George Washington Papers
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From George Washington to Thomas Jefferson, 23 November 1779

To Thomas Jefferson

Head Quarters West-point 23d Novr 1779.

Dr Sir

I have been honored with your Excellencys favors of the 1st 2d and 8th of October and the several inclosures.

The measure of the Council in remanding Governor Hamilton and his companions back to confinement, on their refusing to sign the parole tendered them, is perfectly agreeable to the practice of the enemy. The particular part objected to I have always understood enters into the paroles given by our officers.1

In regard to your lettre of the 8th, I would hope with your Excellency, that there will be no necessity for a competition in cruelties with the enemy.2 Indeed it is but justice to observe, that of late, or rather since Sir Henry Clinton has had the command, the treatment of our prisoners has been more within the line of humanity, and in general very different from that which they experienced under his predecessors. I shall not fail however as a matter of duty to pay proper attention to such deviations from this conduct, as may appear the result of mere wantonness or cruelty and that have not been incurred by the irregularities of our prisoners. I &.

Df, in James McHenry’s writing, DLC:GW; Varick transcript, DLC:GW.

1Henry Hamilton, who had been British lieutenant governor of Detroit, and other officers and officials captured at Vincennes had refused to sign Virginia paroles that obligated them to “not say or do any thing directly or indirectly to the prejudice of the United States of America or any of them” (Jefferson Papers, description begins Julian P. Boyd et al., eds. The Papers of Thomas Jefferson. 40 vols. to date. Princeton, N.J., 1950–. description ends 3:96). For Hamilton’s continued refusal to sign his parole, see Jefferson to GW, 28 Nov.; see also GW to Jefferson, 26 December. Hamilton finally was paroled in October 1780 (see Jefferson Papers, description begins Julian P. Boyd et al., eds. The Papers of Thomas Jefferson. 40 vols. to date. Princeton, N.J., 1950–. description ends 4:24–25).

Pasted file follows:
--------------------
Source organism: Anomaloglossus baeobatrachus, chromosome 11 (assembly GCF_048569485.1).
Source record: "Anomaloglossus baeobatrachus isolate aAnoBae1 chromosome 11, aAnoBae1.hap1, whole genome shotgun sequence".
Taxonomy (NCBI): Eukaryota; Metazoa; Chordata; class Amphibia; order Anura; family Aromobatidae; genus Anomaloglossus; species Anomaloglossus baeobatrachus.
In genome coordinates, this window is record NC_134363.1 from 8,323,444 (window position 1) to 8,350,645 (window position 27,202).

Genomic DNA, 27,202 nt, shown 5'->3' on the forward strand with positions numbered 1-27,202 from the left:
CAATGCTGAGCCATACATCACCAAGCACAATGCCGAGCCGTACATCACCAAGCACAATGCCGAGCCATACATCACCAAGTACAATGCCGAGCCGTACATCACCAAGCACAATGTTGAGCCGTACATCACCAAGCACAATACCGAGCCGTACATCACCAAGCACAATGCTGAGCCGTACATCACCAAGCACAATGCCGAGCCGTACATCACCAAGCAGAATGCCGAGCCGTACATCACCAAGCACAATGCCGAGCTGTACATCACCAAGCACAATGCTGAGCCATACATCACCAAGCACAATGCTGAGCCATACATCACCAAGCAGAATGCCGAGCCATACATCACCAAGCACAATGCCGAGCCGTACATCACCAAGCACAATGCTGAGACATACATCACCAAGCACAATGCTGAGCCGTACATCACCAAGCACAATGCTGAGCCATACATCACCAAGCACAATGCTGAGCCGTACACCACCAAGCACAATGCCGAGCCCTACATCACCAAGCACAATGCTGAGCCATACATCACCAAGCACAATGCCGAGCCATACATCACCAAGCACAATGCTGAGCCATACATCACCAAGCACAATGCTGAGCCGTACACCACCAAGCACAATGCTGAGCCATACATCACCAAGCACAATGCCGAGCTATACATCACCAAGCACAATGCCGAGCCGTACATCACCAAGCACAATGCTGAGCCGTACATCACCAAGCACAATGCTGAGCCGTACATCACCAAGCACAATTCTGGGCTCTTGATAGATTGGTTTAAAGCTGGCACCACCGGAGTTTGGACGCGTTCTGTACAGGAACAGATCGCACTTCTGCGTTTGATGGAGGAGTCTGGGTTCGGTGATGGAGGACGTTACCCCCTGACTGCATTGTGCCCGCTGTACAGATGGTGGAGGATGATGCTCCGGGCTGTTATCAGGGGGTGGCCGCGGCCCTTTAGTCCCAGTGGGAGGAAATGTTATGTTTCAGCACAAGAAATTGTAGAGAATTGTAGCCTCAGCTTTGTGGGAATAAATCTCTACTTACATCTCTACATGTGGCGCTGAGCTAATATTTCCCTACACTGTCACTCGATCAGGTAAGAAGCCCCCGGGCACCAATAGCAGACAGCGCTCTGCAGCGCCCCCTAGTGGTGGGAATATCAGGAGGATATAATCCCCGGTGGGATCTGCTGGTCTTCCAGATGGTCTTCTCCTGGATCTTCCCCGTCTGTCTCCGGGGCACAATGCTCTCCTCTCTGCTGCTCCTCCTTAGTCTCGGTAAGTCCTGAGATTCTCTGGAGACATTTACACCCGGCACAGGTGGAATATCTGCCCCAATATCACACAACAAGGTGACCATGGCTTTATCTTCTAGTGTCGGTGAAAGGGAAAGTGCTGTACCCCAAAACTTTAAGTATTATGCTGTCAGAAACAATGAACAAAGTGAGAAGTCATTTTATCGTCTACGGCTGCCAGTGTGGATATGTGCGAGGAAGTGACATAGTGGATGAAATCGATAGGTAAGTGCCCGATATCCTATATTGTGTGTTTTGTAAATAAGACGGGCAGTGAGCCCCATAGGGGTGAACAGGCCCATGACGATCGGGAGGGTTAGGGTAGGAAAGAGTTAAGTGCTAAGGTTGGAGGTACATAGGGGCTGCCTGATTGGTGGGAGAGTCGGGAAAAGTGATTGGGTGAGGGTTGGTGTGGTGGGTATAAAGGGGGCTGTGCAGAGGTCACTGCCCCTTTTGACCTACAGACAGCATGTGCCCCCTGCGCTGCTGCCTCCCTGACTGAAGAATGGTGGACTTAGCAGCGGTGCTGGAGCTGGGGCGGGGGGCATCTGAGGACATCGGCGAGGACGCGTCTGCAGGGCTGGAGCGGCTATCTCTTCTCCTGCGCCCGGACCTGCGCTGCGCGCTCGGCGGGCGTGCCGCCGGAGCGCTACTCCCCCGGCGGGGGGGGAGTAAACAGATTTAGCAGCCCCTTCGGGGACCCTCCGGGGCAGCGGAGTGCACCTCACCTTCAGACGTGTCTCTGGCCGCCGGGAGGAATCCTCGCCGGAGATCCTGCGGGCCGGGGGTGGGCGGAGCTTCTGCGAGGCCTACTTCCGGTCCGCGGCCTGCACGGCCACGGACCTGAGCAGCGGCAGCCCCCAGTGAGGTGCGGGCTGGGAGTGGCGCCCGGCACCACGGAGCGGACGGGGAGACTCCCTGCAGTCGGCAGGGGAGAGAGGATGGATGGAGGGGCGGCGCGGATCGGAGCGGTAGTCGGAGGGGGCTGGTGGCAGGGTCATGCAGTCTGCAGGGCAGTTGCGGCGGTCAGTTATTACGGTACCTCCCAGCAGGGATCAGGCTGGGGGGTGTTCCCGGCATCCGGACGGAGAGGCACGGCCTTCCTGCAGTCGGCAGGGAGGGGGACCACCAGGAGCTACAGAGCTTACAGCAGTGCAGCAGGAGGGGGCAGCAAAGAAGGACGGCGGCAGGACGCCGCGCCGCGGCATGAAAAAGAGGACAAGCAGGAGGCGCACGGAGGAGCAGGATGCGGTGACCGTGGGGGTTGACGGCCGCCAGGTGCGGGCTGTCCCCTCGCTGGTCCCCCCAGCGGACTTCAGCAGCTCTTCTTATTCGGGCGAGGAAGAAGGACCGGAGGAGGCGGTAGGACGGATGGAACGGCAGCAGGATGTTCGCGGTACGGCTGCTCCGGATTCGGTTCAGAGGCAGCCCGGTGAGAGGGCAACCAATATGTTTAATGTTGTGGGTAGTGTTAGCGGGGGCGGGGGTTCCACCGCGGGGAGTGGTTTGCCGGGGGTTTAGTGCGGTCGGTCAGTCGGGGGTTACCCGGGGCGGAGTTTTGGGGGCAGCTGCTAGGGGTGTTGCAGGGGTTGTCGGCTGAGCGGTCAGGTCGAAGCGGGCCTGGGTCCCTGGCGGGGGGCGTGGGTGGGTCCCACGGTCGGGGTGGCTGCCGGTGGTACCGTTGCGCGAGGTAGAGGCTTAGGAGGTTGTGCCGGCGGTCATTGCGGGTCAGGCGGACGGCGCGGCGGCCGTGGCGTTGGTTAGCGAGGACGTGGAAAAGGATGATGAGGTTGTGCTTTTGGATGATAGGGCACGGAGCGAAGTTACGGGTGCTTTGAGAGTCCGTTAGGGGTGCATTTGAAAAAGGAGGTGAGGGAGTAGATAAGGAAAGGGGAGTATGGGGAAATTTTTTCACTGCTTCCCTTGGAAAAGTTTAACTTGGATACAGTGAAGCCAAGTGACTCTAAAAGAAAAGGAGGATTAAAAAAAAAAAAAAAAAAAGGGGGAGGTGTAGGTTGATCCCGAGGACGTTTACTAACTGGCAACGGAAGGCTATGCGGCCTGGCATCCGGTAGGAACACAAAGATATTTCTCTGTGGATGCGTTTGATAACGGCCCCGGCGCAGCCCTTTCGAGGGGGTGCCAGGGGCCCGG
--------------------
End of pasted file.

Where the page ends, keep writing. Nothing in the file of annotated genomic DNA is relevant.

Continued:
2In his letter of 8 Oct. to GW, Jefferson promised to treat enemy prisoners just as the British treated Virginia prisoners. He wrote: “I shall give immediate orders for having in readiness every engine which the Enemy have contrived for the destruction of our unhappy citizens captivated by them The presentiment of these operations is shocking beyond expression. I pray heaven to avert them: but nothing in this world will do it but a proper conduct in the Enemy. In every event I shall resign myself to the hard necessity under which I shall act.”

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